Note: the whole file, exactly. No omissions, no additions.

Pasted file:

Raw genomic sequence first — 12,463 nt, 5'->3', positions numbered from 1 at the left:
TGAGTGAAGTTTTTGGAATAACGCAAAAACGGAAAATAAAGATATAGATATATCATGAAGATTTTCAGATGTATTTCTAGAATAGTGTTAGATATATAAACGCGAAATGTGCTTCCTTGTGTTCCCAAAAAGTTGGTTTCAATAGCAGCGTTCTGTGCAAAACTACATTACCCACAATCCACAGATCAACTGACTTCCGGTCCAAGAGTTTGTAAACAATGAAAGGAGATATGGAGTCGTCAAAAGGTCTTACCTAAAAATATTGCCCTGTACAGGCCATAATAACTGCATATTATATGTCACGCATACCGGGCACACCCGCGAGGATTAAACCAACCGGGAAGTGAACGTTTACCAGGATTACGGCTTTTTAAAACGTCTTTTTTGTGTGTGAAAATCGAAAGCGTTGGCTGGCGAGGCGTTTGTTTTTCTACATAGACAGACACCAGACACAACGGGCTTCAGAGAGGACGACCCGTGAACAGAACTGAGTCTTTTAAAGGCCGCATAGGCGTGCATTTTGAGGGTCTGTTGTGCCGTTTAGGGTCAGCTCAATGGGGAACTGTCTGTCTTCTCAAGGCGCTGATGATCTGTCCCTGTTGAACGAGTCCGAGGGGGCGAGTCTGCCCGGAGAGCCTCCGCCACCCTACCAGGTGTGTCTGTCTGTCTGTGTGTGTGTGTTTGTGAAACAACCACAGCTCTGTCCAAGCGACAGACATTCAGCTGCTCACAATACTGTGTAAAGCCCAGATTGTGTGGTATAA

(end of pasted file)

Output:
Raw genomic sequence first — 12,463 nt, 5'->3', positions numbered from 1 at the left:
TGAGTGAAGTTTTTGGAATAACGCAAAAACGGAAAATAAAGATATAGATATATCATGAAGATTTTCAGATGTATTTCTAGAATAGTGTTAGATATATAAACGCGAAATGTGCTTCCTTGTGTTCCCAAAAAGTTGGTTTCAATAGCAGCGTTCTGTGCAAAACTACATTACCCACAATCCACAGATCAACTGACTTCCGGTCCAAGAGTTTGTAAACAATGAAAGGAGATATGGAGTCGTCAAAAGGTCTTACCTAAAAATATTGCCCTGTACAGGCCATAATAACTGCATATTATATGTCACGCATACCGGGCACACCCGCGAGGATTAAACCAACCGGGAAGTGAACGTTTACCAGGATTACGGCTTTTTAAAACGTCTTTTTTGTGTGTGAAAATCGAAAGCGTTGGCTGGCGAGGCGTTTGTTTTTCTACATAGACAGACACCAGACACAACGGGCTTCAGAGAGGACGACCCGTGAACAGAACTGAGTCTTTTAAAGGCCGCATAGGCGTGCATTTTGAGGGTCTGTTGTGCCGTTTAGGGTCAGCTCAATGGGGAACTGTCTGTCTTCTCAAGGCGCTGATGATCTGTCCCTGTTGAACGAGTCCGAGGGGGCGAGTCTGCCCGGAGAGCCTCCGCCACCCTACCAGGTGTGTCTGTCTGTCTGTGTGTGTGTGTTTGTGAAACAACCACAGCTCTGTCCAAGCGACAGACATTCAGCTGCTCACAATACTGTGTAAAGCCCAGATTGTGTGGTATAA